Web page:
Terminator: The Sarah Connor Chronicles
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”Terminator” recap: Back to the present
Welcome back, freedom fighters, to episode 2 of Terminator: The Sarah Connor Chronicles, or T:SCC, or ”Instant Gratification on Your TeeVee Set.” Yes, those of us reserving judgment on the show until we saw more of it didn’t have long to wait, as Fox plopped another episode down a mere 24 hours later to sate our thirsty minds. It was a good call — and it was a better show tonight, too.
A little housekeeping off the bat: Thanks to those who corrected me on some dates in my TV Watch on the premiere episode. Cameron was in fact sent back from 2027, not 2011 — 2011 is the new year Skynet goes online and everything goes boom. I got confused. But I’m pretty sure I’m still right on the T2 year and John’s age. And I think the fact that in the world of T3, Sarah Connor dies of leukemia in 1997 lends credence to the whole ”Let’s forget T3 never happened” theory the producers are running with, which I guess I don’t mind — especially given the medical events of tonight, which I’ll get to. As for my biggest quibble — with where these damn Terminators came from and what, exactly, you have to do to stop the apocalypse from happening at this point — I think I’m going to just take a deep breath and release that one into the universe. Many of you were right to point out that the Governator’s arm is stuck between the gears of a machine at the end of T2, and someone could have picked it up and used it to invent Skynet; also, as we saw tonight, it appears that Terminators — even dismembered ones — are awfully stubborn. So I’ve jumped past the sort of irritating inherent tautology of the show’s concept (”There are Terminators because there are Terminators”) and decided to just focus on the show itself…
…which tonight opened in gangbuster fashion, with a Terminator skull flying at us! I think we are meant to see this as Cromartie’s skull, flung into the time-travel orb thingy by the same force that sent Sarah, John, and Cameron to the future. There also appears to be an arm in a scrap-metal heap — Arnie? Is that you? — and the rest of a somewhat decapitated and very flayed Terminator walking around L.A., dressed like a homeless dude. This is rather chilling. No one is safe! Especially not if you are a public-works employee!
Meanwhile, our savior, John Connor, is bored. The boy is cooped up at home, waiting for mom to procure him a new ID so he can go to school, and fixing what I think is his ATM-card-reader thing, or something. Except he has blue pliers instead of red pliers. Oh, the angst! Dear Thomas Dekker: Your eyelashes are very pretty, but I still don’t buy you in this role. Even wee little Eddie Furlong seemed like he might have a shot at his military destiny. You I see more as the kind of guy who will have a life-changing experience on Outward Bound his junior year and wind up selling backpacks at an REI in Boulder or something. I dunno. The montage of you trying to set your cell-phone message was funny — ”You’ve reached the future leader of mankind…” — but overall, I am still getting a strong sense of meh here.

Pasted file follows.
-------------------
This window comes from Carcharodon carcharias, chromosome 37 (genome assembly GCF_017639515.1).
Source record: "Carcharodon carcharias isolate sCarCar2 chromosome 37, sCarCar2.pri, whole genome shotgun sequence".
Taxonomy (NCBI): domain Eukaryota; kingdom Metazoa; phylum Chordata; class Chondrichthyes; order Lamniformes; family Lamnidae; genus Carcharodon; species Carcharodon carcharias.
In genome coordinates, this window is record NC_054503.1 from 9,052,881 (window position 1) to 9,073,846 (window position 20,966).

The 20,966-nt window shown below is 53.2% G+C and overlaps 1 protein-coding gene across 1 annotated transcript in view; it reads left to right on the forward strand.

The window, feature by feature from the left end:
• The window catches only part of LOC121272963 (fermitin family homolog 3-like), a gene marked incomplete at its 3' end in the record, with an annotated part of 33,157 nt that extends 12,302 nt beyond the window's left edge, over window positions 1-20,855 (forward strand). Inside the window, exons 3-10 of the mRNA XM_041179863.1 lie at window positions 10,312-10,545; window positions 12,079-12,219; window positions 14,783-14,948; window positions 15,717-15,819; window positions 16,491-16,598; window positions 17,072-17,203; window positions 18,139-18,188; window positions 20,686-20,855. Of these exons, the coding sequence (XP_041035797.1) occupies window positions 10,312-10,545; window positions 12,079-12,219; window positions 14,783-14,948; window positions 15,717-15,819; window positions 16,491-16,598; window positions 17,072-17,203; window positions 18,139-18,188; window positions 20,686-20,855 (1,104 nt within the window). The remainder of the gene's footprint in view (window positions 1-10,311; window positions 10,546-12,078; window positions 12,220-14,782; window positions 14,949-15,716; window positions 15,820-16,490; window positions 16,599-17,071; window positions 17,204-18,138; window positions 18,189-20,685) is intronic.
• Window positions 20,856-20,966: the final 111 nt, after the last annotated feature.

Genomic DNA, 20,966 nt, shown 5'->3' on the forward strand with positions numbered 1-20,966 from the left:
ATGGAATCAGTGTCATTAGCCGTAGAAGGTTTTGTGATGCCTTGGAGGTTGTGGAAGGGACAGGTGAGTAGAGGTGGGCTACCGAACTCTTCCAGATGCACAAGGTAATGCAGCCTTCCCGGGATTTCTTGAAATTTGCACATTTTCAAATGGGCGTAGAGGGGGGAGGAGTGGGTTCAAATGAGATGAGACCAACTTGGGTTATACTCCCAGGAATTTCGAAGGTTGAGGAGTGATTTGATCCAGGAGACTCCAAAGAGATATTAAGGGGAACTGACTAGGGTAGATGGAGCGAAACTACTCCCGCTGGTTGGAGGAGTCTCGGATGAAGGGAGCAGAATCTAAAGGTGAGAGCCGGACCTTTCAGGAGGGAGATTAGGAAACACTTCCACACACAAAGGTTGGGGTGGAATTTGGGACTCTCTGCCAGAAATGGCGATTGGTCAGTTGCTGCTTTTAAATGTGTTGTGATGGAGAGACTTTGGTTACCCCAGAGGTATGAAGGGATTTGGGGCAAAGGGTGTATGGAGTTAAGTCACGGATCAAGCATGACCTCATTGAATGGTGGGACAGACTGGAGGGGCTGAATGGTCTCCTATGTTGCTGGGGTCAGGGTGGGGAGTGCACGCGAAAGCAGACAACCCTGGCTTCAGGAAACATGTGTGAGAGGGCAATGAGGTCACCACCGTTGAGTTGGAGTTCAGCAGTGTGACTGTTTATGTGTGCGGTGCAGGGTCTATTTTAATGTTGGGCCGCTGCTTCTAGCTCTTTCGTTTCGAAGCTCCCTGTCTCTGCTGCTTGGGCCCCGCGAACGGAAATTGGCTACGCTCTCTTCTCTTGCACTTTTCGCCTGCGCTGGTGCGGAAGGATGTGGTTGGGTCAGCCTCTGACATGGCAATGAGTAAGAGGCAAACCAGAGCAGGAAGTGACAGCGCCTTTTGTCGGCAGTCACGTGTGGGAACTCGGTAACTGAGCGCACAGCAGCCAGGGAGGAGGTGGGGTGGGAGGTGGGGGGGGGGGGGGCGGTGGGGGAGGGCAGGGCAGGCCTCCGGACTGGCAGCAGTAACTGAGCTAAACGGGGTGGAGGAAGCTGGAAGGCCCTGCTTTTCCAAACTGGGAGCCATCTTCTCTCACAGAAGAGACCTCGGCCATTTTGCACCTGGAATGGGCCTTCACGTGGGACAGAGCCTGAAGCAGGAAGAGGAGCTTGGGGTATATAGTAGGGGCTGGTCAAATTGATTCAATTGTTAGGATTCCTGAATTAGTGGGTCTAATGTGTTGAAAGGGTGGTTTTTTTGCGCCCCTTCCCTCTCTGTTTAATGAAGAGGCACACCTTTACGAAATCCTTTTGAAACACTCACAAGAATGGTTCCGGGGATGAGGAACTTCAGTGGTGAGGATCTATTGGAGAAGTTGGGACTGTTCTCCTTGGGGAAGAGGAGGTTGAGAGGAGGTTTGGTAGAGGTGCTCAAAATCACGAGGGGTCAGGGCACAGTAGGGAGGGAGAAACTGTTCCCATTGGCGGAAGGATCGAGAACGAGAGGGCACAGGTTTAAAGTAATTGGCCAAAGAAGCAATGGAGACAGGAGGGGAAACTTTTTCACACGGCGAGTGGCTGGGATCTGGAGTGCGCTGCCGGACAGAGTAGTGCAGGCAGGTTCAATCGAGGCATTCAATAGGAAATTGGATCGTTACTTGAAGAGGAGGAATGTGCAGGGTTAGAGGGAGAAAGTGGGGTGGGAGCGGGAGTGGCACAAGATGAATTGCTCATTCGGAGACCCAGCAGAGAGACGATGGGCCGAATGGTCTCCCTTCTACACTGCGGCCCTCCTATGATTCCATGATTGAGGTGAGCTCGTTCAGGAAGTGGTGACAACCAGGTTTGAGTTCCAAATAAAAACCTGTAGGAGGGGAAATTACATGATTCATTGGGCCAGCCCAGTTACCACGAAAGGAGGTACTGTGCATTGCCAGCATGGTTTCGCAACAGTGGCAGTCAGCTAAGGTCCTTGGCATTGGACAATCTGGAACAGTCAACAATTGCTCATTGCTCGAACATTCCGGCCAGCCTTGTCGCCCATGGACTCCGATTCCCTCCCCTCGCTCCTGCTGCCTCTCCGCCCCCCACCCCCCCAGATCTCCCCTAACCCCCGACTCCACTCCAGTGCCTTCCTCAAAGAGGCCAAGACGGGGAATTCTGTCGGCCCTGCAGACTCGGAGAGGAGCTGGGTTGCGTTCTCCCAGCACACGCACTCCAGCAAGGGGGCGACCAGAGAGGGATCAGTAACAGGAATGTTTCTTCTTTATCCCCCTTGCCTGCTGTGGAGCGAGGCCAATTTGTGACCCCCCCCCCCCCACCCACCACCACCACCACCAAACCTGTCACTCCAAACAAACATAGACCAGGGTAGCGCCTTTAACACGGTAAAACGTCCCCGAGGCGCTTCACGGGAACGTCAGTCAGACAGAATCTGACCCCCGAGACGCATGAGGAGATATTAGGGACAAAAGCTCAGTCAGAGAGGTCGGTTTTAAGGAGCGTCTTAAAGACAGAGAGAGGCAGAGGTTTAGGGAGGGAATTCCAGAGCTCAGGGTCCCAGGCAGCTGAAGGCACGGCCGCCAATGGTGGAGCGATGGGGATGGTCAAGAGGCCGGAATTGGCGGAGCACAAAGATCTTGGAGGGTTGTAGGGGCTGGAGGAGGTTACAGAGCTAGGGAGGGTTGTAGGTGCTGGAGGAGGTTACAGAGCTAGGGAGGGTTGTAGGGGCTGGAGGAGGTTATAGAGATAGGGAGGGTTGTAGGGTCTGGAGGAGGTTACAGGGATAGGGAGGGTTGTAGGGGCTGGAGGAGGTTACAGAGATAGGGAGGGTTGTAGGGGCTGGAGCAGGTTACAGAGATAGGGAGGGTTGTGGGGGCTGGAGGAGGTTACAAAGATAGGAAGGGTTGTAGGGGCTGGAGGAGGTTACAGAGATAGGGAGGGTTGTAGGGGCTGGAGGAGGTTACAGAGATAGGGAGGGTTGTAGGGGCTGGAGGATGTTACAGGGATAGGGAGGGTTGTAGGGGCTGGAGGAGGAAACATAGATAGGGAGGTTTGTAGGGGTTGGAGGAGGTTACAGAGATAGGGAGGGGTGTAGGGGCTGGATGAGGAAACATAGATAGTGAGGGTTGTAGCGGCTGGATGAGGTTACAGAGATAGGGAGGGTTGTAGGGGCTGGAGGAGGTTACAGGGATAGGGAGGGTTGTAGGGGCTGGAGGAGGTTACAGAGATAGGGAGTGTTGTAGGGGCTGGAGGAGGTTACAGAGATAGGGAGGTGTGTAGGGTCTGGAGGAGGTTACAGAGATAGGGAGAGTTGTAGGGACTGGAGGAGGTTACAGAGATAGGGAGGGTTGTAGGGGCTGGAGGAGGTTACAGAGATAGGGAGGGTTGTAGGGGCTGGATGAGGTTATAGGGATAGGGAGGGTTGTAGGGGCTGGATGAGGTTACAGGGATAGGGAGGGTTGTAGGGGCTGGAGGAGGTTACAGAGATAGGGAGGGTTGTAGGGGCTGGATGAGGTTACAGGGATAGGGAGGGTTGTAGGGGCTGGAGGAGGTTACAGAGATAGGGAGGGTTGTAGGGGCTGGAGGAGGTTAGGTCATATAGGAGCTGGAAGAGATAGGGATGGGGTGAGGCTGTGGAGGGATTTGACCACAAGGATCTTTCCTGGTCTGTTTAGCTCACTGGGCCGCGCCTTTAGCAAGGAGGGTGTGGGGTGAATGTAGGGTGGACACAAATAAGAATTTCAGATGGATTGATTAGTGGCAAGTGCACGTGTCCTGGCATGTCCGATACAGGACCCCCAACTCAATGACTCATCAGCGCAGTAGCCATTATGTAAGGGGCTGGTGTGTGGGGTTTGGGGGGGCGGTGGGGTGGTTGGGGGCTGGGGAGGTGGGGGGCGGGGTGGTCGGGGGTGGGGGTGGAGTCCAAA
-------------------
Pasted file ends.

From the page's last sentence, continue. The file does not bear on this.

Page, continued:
But maybe Dekker’s performance stands out in cold relief after this ep because Lena Headey and Summer Glau picked it up so much. Sure, I still don’t buy Headey as ”the best fighter” any of us could know — so far, she seems very street smart but not all that ass-kicky — and I don’t like that Glau’s basic Terminator body language signifier is to cock her head to the side and peer very closely at the thing in front of her. This gesture reminds me a lot of Damian Lewis on Life, a much better program in general. But I thought the rapport the ladies developed while on their various errands tonight was pretty solidly entertaining.
And oh, were there errands. Mom and Cam first set out to go find a coven of dudes sent back from the future, although this ongoing abuse of the time-travel device is now causing crankiness, even among characters on the show. (”Are they manning some kind of apocalyptic paramilitary convenience store, with fake IDs, and guns, and money?” asked Sarah.) (PS: Answer to that question was basically yes.) When the gals got to the apartment, it turned out one of the four dudes — who were now lying dead on the floor, unfortunately — was a Bad Terminator, lying in wait for the missing fourth dude. This Bad Terminator and Cameron got into a fight. I don’t like these sorts of fights. They have no real element of risk. Sure, Bad Terminator could rip Cameron’s head off, but based on her status as a show lead with probably at least six years on her contract, I’d say the chances of that are slim. So instead there’s some slamming of indestructible bodies into walls, and blah-blah, and someone runs off. Snore.